The unexpected result just mentioned (more lexical matches in concession than in contrast relations) might be due to the PDTB3 encoding procedure, in which “whenever concession can be taken as holding, it is annotated as such, even if contrast also holds by definition” (cf. Webber et al. 2019). This causes that a discourse relation in which there are at least two differences between arg1 and arg2 is not necessarily marked as contrast; instead, it could be tagged as concession. The difference in annotation between PDTB2 and PDTB3 is most likely affecting our ability to clearly tear apart the contribution of lexical semantics to contrast and concession relations, since an important portion of the concession discourse relations in PDTB3 could, in fact, have been annotated as contrast. The annotation manual specifies that, for explicit relations, 75% of the relations in PDTB2 were labeled as contrast and 25% as concession, while in PDTB3, with the new annotation, 78% of the relations are labeled as concession and only 22% are labeled as contrast (i.e., those in which a concessive reading cannot be found). Although we have not investigated the PDTB2 corpus directly, the “provenance” field in the PDTB3 shows that the annotation of 70% of concession relations in PDTB2 has been changed. However, the manual indicates that the nature of the changes can have more than one origin (not just the class), but this is not specified. The percentages just presented give reasons to suppose that most of these changes correspond to relations that are now labeled as concession despite the fact that contrast also holds.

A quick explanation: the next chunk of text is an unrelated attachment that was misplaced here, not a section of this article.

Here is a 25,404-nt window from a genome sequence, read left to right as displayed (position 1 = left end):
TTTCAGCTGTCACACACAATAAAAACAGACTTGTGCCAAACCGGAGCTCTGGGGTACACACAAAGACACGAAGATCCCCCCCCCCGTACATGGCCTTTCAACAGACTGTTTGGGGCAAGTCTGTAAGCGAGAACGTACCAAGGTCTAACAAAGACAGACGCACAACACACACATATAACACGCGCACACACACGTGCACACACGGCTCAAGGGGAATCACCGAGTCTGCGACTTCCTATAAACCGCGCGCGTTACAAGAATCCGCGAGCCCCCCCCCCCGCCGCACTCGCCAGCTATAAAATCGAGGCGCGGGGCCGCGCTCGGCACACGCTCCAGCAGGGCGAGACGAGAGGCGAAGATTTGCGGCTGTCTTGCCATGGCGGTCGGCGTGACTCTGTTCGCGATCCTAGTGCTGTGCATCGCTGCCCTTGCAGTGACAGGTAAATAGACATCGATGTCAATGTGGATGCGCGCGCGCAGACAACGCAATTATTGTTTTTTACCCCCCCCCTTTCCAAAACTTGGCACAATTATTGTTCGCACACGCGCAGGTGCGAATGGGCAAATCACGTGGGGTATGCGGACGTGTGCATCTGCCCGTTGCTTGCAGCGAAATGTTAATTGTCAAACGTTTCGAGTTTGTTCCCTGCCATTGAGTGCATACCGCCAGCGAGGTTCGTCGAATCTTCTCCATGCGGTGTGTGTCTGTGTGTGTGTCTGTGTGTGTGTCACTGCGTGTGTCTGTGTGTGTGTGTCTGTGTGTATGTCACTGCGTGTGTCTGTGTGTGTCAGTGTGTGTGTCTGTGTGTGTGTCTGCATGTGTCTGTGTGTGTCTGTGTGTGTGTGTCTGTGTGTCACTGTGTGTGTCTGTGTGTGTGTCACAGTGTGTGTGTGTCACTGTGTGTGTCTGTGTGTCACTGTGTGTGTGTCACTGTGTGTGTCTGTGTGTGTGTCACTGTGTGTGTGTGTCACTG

If this is the case, having access to the specific set of discourse relations that changed from contrast to concession in PDTB2 and PDTB3 would allow to analyze the three groups of relations separately (1: “only contrast”, labeled as contrast in PDTB3; 2: “contrast & concession”, labeled as contrast in PDTB2 and changed to concession in PDTB3; and 3: “only concession”). Under our logic, the group “contrast & concession” is expected to display lexical patterns more similar to the “only contrast” group, that is to say, a higher presence of antonymy, as well as the overall presence of synonymy indicating topic continuity in both types of relations. The group “only concession” would be expected to differ more evidently from the contrast and the contrast & concession group, and be more dependent on synonymy (and less so on antonymy, according to previous studies) than the remaining two. Although this final analysis is not provided in detail in this article, we ran our experiments by separating Concession Changed from Concession Not Changed, obtaining the following results.